Online CSS Flexbox Course
Looking to take your CSS to the next level? In this online CSS course, you'll learn how to utilize flexbox, a new set of CSS properties that easily adapt to different screen sizes and different sizes of content, providing limitless, robust ways to structure page content, and design navigation, column-based layouts, even sticky footers! Working with an expert instructor, you'll study how to how to use flexbox with scalable vector graphics (SVG) and CSS3 animation, adding interactive and creative power to your Web graphics.
Create responsive flexbox layouts with powerful CSS techniques
Learn at Your Own Pace
1 - Getting Started with Flexbox
Back when the original CSS (Cascading Style Sheets) specification was written in 1994, smart phones, tablets, and Internet TVs hadn't been invented. How will CSS adapt to a multiscreen future? Lesson One has solution: an emerging set of CSS properties called flexbox. The lecture begins with an exploration of what flexbox is and what kinds of design problems it solves. You'll learn how to use flex container properties to design the major elements on a page. Then you'll explore the benefits of using SVG images to create efficient, high resolution, animated graphics.
2 - Flexbox in Action
It's time to fine-tune flexbox layouts using flex item properties. Flexbox allows you to create layouts that produce consistent results for different screen sizes - even if your content varies from page to page. Lesson Two explores how to define the size of each flex item and create layouts that reorder elements depending on the user device. As you'll discover, nesting your flex containers can help you achieve complex layouts and smoothly integrate page content with other standard elements such as navbars, columns, and sticky footers.
3 - Production and PostCSS
In order to produce your flexbox sites, you need to know how to add prefixes to make your site work in back-level browsers. In Lesson Three, you'll learn how add vendor prefixes to make flexbox accessible in as many browsers as possible. Using an automated task runner tool called Grunt, we can concatenate and minify our files so they load super fast. Learning to use this software will open up a world of possibilities: adding browser prefixes, concatenation, minification, and optimization. You'll wrap up the course with an expanded look at the many options for SVG animation.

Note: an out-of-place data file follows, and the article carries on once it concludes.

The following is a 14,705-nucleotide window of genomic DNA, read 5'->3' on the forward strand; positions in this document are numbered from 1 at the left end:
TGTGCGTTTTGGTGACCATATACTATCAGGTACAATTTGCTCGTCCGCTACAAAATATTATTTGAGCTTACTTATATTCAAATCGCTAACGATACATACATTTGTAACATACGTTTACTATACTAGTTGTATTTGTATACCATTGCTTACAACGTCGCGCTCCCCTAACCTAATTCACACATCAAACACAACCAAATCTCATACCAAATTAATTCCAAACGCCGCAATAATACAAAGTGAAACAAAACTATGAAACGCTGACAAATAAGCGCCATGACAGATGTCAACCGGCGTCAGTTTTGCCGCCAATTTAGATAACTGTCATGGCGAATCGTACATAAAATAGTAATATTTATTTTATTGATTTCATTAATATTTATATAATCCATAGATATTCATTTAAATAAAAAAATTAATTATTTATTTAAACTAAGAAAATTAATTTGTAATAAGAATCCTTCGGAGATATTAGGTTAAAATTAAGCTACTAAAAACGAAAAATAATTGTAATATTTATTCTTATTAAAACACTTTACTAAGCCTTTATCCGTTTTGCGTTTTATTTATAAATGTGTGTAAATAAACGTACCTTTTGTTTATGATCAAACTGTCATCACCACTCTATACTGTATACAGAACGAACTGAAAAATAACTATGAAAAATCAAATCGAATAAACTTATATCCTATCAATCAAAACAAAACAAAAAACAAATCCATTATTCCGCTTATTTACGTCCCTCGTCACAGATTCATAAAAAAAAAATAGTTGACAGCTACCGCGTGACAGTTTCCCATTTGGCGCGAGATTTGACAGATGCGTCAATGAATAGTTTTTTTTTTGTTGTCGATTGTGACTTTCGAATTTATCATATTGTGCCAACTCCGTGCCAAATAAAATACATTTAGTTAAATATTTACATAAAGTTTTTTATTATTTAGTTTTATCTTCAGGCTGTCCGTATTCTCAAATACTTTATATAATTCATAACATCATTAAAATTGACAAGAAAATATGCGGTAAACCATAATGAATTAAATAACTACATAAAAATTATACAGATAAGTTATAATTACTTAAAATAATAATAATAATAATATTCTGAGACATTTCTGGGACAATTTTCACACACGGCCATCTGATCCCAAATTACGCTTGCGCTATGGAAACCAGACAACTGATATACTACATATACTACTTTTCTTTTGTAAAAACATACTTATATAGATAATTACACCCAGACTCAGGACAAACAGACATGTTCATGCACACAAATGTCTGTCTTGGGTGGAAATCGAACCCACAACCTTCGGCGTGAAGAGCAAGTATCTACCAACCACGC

Project - SMB client logo and site
- Define what flexbox is and what it is used for.
- Make flexbox sites and SVG images accessible for older browsers if needed.
- Use flex container properties to create flexible layouts.
- Define the benefits of using SVG images compared to other image types.
- Create an SVG image and animate it for the Web using CSS3 transitions
- Use flex item properties to size and align content.
- Use mobile queries and CSS to adapt layouts for mobile devices.
- Use flex shorthand to write more compact code.
- Use order settings to arrange the display order of flex items.
- Use nested flex containers to create complex layouts.
- Use flexbox to create navigation bars, 2 and 3-column layouts, and sticky footers.
- Explore some creative applications for SVG animation.
- Explore the benefits of using Grunt for Web production.
- Install Grunt software and project files.
Interested in this course? Scheduled and self-paced enrollment options are available. Ask Admissions about taking this course as part of a degree or certificate program.
|Course Level||Classes start||Registration Fee||Technology Fee||Tuition|
1.5-credit course, 7 weeks
|Jan, May, Aug||$200||$50/semester||$475/credit|
30 hour course, 3 months access
|Enroll today, start tomorrow||$50||$25/course||$624|
|* Registration fees are nonrefundable after 5 days from enrollment. All tuition includes a digital materials fee for updates to course or program content.|
Software and Supplies
To take this course you'll need:
- Computer with Internet connection.
- Adobe Photoshop or equivalent digital imaging program.
- Experience in coding HTML and CSS.
Pushes your CSS and integration skills in general to get everything to work together nicely.Jeremy Hester, Associate Degree in Web Design